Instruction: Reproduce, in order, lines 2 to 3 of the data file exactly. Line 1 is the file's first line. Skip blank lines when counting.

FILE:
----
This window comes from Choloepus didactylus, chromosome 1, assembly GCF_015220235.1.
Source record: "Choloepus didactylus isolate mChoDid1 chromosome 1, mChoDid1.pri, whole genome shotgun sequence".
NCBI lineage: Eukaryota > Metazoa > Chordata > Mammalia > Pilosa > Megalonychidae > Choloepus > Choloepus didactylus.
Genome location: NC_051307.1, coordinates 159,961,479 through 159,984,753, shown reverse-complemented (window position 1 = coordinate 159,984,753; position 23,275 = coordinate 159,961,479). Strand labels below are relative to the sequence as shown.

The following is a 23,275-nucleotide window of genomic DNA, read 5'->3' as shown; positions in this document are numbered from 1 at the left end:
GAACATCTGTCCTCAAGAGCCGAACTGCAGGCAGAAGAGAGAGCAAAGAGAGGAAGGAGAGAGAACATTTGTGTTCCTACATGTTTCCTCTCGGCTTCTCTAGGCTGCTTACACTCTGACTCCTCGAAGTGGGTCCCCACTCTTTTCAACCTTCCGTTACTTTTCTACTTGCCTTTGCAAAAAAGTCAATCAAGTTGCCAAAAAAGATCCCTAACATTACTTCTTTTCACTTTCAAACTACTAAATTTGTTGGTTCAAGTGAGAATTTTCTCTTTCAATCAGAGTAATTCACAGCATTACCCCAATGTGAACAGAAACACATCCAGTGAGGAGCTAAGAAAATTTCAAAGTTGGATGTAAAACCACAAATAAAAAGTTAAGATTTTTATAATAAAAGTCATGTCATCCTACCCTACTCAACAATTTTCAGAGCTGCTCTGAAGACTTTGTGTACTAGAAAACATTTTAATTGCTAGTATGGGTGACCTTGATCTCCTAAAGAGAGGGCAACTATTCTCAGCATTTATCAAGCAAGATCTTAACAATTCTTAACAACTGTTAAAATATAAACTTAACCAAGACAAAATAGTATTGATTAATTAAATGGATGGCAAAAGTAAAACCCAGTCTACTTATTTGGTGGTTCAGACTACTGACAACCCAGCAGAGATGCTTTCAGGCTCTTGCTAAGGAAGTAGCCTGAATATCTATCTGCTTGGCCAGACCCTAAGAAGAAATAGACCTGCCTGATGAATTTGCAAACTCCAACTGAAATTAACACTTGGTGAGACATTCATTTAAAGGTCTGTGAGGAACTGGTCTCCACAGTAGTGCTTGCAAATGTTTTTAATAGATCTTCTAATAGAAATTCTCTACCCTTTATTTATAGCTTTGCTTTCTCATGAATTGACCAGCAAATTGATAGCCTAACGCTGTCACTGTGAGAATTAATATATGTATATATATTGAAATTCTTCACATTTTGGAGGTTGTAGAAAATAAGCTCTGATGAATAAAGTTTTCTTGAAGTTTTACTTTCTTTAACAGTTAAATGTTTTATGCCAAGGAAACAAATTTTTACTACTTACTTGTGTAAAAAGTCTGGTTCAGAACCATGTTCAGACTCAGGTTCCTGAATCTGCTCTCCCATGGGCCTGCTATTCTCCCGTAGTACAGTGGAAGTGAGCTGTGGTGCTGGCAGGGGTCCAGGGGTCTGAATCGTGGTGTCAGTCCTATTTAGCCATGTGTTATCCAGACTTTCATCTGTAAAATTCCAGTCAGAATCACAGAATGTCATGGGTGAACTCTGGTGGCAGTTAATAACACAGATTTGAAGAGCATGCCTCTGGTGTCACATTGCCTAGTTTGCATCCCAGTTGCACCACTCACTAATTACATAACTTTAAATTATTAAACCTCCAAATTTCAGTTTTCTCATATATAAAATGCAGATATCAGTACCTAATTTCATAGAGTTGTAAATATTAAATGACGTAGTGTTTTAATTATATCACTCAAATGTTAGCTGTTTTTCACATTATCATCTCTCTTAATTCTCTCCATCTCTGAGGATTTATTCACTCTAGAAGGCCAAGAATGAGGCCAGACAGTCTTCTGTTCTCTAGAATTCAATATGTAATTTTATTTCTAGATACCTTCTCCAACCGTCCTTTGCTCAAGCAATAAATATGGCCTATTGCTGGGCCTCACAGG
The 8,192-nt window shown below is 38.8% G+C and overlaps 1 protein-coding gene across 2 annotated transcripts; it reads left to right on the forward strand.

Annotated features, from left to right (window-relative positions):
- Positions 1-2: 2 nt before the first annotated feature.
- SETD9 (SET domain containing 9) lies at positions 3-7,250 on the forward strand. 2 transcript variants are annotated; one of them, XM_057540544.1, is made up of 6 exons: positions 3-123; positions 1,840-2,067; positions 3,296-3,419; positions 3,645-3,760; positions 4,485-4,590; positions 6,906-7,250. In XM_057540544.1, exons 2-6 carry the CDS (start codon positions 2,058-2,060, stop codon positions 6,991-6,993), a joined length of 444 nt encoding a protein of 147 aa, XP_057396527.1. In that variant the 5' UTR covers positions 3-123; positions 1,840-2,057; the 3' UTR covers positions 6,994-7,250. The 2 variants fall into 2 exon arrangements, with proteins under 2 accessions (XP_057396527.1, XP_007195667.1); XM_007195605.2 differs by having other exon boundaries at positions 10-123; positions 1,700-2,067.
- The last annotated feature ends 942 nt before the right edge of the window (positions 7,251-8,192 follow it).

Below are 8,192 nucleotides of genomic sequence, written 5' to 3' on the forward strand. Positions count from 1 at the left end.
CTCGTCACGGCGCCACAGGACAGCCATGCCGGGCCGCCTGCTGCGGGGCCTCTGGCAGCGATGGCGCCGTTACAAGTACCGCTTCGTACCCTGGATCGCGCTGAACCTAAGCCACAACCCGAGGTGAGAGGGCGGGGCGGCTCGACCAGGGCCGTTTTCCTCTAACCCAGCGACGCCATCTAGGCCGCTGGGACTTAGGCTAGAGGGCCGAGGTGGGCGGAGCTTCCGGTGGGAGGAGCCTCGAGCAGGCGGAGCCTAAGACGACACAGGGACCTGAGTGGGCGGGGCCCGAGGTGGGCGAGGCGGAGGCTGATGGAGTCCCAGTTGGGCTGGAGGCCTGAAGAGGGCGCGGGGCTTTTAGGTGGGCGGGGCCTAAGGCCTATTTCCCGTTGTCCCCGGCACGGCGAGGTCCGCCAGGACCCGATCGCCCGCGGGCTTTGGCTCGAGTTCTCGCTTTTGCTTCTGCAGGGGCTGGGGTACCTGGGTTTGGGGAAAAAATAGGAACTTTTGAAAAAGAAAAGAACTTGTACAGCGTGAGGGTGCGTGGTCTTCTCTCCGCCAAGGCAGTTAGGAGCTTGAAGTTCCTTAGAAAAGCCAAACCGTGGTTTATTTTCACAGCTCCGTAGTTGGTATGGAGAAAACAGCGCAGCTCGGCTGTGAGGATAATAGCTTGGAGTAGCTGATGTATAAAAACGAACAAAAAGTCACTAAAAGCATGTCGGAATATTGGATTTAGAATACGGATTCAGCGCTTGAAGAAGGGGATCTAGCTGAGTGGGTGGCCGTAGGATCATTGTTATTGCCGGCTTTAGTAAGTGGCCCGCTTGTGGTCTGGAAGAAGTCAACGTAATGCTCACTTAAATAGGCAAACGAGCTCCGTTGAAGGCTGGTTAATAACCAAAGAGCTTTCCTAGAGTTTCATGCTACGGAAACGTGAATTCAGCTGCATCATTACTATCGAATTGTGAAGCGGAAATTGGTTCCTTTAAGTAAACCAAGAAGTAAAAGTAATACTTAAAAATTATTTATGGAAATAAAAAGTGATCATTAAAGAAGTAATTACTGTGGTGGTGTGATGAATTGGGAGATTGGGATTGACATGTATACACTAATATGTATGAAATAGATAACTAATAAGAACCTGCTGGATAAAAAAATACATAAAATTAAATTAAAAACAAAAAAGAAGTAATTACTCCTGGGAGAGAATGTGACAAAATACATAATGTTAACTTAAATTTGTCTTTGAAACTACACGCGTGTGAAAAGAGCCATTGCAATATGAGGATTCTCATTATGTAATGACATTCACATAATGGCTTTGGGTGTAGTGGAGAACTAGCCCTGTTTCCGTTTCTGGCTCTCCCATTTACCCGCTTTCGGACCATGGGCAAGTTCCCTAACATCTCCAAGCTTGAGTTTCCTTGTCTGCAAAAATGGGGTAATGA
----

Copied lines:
Source record: "Choloepus didactylus isolate mChoDid1 chromosome 1, mChoDid1.pri, whole genome shotgun sequence".
NCBI lineage: Eukaryota > Metazoa > Chordata > Mammalia > Pilosa > Megalonychidae > Choloepus > Choloepus didactylus.